Consider this: barring the occasional "pervert" who doesn't understand boundaries (and is really an outlier, despite what our scaremongering culture insists), the people who invariably cause problems are not the ones who think of sex in a positive light, but those who think of it in a negative light. They are the ones shaming others, and trying to police their morality. They're the ones who insist that you cover up, and can't stop reminding you to be wary of the signals you're sending out. A positive, non-toxic view of sexuality embraces the sexual nature of our bodies, while striving to produce positive - not negative - experiences and feelings related to our sexuality, which inextricably relies on a foundation of non-violation of consent.
Stereotypically, it's men getting territorial over their daughter's virginity (as disgustingly outdated as that is), but in my experience (including every example given in the first paragraph), it's women "looking out" for their kind who more often than not are responsible for shaming and trying to control girls over the choices they make with their bodies. This needs to stop. Men and women alike need to learn to own their feelings. To acknowledge the sexual nature of our very existence, but learn to deal with it in ways that do not poison other people's minds. Don't tell people to cover up because you're uncomfortable - ask yourself why that makes you uncomfortable. Don't teach girls that their body is a weapon (albeit one that can only inflict self-harm), and that they must keep it concealed, otherwise they're inviting retaliation. This is contributing to rape culture! Hold people responsible for their actions instead. Teach girls that they can wear whatever they want, and be happy and confident, and that if anyone makes them feel bad for doing so, they are the problem. And then instruct those people on why they are ruining society for the rest of us.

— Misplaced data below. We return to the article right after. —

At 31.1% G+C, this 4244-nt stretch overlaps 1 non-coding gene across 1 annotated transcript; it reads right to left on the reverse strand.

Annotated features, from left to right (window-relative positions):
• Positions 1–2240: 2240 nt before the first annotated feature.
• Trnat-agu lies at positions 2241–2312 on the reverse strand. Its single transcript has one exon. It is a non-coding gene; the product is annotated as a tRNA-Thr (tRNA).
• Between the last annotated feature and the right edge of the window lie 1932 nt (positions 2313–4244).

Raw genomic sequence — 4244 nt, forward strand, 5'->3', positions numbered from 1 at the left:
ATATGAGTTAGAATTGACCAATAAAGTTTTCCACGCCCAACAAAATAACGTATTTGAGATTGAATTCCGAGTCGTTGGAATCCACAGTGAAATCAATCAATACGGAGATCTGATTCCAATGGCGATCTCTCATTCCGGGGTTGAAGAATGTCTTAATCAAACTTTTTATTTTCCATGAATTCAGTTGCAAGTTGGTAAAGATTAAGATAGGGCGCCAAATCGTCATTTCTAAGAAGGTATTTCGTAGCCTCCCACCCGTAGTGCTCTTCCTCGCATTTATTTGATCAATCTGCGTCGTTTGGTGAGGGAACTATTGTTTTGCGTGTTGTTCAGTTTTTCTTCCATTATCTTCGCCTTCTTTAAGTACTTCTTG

The bottom line is that you, me, and every one of us is a sexual being (although we each approach that fact from different angles, and reach different conclusions about it). We can't help being reminded of it constantly. But we can manipulate the effect it has on us, by encouraging sex-positive attitudes, and discouraging the sex-negative ones. A girl choosing to wear shorts is not a problem. Nor is anyone looking at her legs and being reminded of the reason we all exist (it sounds weird to put it this way, but that's exactly what's going on). What matters is what we do with that thought. Don't shame her. Don't bug her. Just let her be. If it makes you uncomfortable, then look inside yourself and try to figure out why. Because you're the one with the problem - not her. Otherwise, just continue enjoying your life, and let others enjoy theirs, too. Relinquish the need for control, and you'll be much happier.